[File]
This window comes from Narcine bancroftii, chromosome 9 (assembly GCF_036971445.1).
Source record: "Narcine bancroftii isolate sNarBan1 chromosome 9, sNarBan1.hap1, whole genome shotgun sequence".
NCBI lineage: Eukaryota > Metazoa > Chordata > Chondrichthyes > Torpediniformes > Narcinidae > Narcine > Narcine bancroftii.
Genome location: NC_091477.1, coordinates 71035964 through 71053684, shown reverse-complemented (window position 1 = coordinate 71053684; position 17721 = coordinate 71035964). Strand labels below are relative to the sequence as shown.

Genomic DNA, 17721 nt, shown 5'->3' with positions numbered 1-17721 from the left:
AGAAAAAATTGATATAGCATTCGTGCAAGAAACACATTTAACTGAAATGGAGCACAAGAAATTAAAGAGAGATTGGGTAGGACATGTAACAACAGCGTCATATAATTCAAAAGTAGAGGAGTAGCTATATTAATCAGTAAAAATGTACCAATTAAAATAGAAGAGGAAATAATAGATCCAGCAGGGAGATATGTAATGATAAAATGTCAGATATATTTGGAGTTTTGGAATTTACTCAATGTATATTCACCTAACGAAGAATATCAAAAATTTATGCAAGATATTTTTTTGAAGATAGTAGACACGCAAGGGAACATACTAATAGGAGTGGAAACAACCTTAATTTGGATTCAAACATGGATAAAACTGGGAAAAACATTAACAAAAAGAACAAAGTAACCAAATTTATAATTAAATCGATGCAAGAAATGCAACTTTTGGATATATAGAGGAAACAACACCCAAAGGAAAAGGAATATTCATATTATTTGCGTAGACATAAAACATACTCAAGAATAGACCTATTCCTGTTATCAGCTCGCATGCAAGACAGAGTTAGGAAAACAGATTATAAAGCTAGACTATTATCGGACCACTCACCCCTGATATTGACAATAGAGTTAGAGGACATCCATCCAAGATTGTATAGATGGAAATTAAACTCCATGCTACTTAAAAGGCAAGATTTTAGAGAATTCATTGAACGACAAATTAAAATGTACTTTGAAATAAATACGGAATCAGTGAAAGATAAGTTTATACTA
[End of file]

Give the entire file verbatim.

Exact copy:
This window comes from Narcine bancroftii, chromosome 9 (assembly GCF_036971445.1).
Source record: "Narcine bancroftii isolate sNarBan1 chromosome 9, sNarBan1.hap1, whole genome shotgun sequence".
NCBI lineage: Eukaryota > Metazoa > Chordata > Chondrichthyes > Torpediniformes > Narcinidae > Narcine > Narcine bancroftii.
Genome location: NC_091477.1, coordinates 71035964 through 71053684, shown reverse-complemented (window position 1 = coordinate 71053684; position 17721 = coordinate 71035964). Strand labels below are relative to the sequence as shown.

Genomic DNA, 17721 nt, shown 5'->3' with positions numbered 1-17721 from the left:
AGAAAAAATTGATATAGCATTCGTGCAAGAAACACATTTAACTGAAATGGAGCACAAGAAATTAAAGAGAGATTGGGTAGGACATGTAACAACAGCGTCATATAATTCAAAAGTAGAGGAGTAGCTATATTAATCAGTAAAAATGTACCAATTAAAATAGAAGAGGAAATAATAGATCCAGCAGGGAGATATGTAATGATAAAATGTCAGATATATTTGGAGTTTTGGAATTTACTCAATGTATATTCACCTAACGAAGAATATCAAAAATTTATGCAAGATATTTTTTTGAAGATAGTAGACACGCAAGGGAACATACTAATAGGAGTGGAAACAACCTTAATTTGGATTCAAACATGGATAAAACTGGGAAAAACATTAACAAAAAGAACAAAGTAACCAAATTTATAATTAAATCGATGCAAGAAATGCAACTTTTGGATATATAGAGGAAACAACACCCAAAGGAAAAGGAATATTCATATTATTTGCGTAGACATAAAACATACTCAAGAATAGACCTATTCCTGTTATCAGCTCGCATGCAAGACAGAGTTAGGAAAACAGATTATAAAGCTAGACTATTATCGGACCACTCACCCCTGATATTGACAATAGAGTTAGAGGACATCCATCCAAGATTGTATAGATGGAAATTAAACTCCATGCTACTTAAAAGGCAAGATTTTAGAGAATTCATTGAACGACAAATTAAAATGTACTTTGAAATAAATACGGAATCAGTGAAAGATAAGTTTATACTA